According to current guidelines and treatment principles, endotracheal tube intubation is usually recommended in facial burn patients for the prevention of inhalation injury-related airway obstruction [1]. Patients with specific burn sites or specific findings on physical examinations, such as burned nasal hairs or carbonaceous debris in the mouth or sputum, may need early airway protection. Inhalation injury is a major cause of morbidity and mortality in patients with burn injury [2]. The immediately life-threatening consequence of inhalation injury is upper airway edema and further obstruction. It can be heralded by hoarseness, retraction, and stridor [3]. In addition to inhalation injury, intubation decisions in the emergency department (ED) for burn patients are sometimes made based on the burn type or site [4].

Practically, patients with positive findings on physical examination, which may indicate the need for airway protection, are not always intubated [5]. Some patients meet the current intubation criteria and undergo intubation in the ED; however, subsequent examinations confirm the absence of airway damage. These patients are soon extubated because there is no further need for airway protection. On the other hand, facial burn patients may need intubation due to other nonairway concerns. In other words, the diagnosis of inhalation injury remains a clinical judgment based on subjective evaluations. The probability of overresuscitation for airway injury exists in the management of burn patients. Therefore, it is important to develop an objective evaluation rather than relying on subjective “clinical judgment” to determine the need for airway protection in burn patients. Burn patients who need airway protection should be identified in the ED on the basis of clearer and more precise criteria. Such criteria would prevent unnecessary intubation.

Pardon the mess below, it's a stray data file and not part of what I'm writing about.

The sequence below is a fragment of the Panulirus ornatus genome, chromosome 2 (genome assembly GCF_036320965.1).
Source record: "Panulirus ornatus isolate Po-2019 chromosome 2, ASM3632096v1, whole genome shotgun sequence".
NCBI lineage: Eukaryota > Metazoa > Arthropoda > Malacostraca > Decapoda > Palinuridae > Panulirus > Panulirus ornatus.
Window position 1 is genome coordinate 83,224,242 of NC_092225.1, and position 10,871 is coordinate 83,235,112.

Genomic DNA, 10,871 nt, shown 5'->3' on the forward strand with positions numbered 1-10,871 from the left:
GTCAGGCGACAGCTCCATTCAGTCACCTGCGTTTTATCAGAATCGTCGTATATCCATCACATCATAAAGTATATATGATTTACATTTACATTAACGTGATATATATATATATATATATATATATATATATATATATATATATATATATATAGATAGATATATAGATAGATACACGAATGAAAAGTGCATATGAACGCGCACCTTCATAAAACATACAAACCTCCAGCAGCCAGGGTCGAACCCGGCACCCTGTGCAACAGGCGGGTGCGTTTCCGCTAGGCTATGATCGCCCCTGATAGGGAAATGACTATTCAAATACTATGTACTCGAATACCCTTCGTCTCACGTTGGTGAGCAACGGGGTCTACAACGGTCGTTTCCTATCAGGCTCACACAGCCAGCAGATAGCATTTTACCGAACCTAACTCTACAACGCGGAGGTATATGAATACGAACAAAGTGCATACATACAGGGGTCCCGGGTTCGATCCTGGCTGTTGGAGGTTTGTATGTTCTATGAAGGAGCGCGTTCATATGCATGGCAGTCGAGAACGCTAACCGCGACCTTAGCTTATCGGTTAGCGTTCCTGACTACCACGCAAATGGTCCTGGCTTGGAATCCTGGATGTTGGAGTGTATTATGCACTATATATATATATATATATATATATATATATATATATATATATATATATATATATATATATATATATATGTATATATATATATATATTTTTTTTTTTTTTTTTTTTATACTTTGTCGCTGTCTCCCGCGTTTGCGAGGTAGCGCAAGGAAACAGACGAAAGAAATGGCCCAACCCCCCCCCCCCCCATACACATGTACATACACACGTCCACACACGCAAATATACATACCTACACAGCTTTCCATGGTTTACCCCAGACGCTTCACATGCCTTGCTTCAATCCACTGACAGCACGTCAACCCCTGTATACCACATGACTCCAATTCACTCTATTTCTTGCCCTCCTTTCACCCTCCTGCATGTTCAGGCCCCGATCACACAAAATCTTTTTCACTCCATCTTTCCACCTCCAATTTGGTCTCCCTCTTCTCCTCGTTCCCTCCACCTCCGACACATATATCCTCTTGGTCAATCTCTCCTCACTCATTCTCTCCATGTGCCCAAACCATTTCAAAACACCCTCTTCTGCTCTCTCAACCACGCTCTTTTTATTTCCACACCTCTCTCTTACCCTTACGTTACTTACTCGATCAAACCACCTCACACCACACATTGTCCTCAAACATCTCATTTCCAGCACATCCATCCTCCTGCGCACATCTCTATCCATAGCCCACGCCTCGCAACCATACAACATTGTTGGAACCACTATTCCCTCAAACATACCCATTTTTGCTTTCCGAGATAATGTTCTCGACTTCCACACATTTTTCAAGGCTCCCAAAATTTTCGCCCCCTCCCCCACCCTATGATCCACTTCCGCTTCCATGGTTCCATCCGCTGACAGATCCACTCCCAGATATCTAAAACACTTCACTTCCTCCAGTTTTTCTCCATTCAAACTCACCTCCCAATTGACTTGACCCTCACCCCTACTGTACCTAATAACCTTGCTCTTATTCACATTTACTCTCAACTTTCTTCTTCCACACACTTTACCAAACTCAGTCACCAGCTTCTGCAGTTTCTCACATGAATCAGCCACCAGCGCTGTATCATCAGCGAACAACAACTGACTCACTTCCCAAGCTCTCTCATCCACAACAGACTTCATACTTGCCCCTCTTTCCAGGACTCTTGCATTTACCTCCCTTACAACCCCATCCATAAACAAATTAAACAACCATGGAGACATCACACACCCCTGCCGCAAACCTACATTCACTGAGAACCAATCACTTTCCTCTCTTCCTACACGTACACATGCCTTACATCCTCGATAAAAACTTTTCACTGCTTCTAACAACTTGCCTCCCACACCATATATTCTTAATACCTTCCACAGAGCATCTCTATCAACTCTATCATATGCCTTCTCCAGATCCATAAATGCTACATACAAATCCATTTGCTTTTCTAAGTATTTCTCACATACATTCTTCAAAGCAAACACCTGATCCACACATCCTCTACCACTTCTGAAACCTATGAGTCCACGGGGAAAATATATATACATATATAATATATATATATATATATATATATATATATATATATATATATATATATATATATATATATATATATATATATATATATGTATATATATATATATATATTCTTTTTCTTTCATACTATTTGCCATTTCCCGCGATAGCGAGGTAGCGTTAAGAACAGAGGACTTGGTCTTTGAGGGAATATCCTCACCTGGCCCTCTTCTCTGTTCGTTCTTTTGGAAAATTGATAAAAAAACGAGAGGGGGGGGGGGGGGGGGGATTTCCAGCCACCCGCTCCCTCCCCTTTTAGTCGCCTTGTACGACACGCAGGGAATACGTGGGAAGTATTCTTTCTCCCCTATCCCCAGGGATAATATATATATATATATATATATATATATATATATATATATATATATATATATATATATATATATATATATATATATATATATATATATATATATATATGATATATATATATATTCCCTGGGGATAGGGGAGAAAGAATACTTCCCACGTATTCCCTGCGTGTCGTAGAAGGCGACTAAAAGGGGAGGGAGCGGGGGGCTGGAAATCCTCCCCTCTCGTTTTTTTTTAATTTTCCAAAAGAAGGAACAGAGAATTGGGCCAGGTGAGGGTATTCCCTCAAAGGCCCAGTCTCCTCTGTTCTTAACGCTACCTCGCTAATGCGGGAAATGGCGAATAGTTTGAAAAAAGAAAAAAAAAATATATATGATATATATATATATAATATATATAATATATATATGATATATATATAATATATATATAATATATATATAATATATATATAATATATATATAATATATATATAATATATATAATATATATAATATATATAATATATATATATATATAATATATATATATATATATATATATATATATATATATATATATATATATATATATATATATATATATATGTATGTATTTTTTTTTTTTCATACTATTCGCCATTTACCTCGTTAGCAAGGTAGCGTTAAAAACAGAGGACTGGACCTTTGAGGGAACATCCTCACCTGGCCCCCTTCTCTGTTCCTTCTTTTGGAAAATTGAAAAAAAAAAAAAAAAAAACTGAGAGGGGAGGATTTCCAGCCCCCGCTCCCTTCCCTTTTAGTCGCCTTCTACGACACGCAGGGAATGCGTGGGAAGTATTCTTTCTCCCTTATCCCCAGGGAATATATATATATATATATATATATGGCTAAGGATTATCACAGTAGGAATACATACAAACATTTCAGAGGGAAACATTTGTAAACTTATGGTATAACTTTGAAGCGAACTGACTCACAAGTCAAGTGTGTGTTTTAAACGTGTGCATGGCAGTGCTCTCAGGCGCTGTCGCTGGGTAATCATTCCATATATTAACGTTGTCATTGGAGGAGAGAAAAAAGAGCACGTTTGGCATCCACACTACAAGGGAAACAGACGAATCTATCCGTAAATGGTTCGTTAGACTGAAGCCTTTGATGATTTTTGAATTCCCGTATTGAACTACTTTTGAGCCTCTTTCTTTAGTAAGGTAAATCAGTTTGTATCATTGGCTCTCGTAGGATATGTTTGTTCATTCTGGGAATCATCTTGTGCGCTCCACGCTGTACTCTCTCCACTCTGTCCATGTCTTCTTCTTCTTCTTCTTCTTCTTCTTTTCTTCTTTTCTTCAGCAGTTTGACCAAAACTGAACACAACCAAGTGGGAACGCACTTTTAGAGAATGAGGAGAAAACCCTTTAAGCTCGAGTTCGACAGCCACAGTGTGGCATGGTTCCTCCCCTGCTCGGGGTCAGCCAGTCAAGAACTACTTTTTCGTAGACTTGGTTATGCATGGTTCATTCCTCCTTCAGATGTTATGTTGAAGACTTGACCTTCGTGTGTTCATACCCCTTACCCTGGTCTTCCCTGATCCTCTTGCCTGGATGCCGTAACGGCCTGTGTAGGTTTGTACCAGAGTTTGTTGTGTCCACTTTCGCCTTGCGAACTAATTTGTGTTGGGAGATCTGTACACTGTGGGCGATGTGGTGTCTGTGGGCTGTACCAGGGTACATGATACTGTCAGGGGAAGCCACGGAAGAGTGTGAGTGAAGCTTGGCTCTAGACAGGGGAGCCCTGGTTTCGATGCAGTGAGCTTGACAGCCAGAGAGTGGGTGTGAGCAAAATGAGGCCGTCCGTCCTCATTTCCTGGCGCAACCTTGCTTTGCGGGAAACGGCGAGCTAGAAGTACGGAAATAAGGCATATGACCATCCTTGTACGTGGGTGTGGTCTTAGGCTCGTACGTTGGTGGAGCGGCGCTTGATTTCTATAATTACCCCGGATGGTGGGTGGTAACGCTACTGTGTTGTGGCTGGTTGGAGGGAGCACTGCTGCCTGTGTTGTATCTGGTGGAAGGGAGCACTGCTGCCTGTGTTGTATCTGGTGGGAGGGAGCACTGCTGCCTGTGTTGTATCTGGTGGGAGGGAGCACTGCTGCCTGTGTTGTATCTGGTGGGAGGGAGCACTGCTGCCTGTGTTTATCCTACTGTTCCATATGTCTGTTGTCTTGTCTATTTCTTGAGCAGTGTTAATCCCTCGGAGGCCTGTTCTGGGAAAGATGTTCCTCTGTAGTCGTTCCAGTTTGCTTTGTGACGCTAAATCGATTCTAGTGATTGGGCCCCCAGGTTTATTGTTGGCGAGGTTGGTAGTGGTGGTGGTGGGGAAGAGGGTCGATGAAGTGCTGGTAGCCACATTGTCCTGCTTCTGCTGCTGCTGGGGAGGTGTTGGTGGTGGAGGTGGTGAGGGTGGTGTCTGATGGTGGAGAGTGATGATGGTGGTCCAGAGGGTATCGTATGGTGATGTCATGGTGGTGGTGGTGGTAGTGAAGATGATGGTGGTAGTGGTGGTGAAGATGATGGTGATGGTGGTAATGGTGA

In the current study, the characteristics of facial burn patients were studied. The role of conventional physical examinations in the decision regarding the need for airway protection was evaluated. We hypothesized that there are specific signs that can be evaluated in the ED to determine which burn patients need airway protection. With more precise intubation criteria, unnecessary intubation could be avoided, and delayed treatment could be minimized.

Methods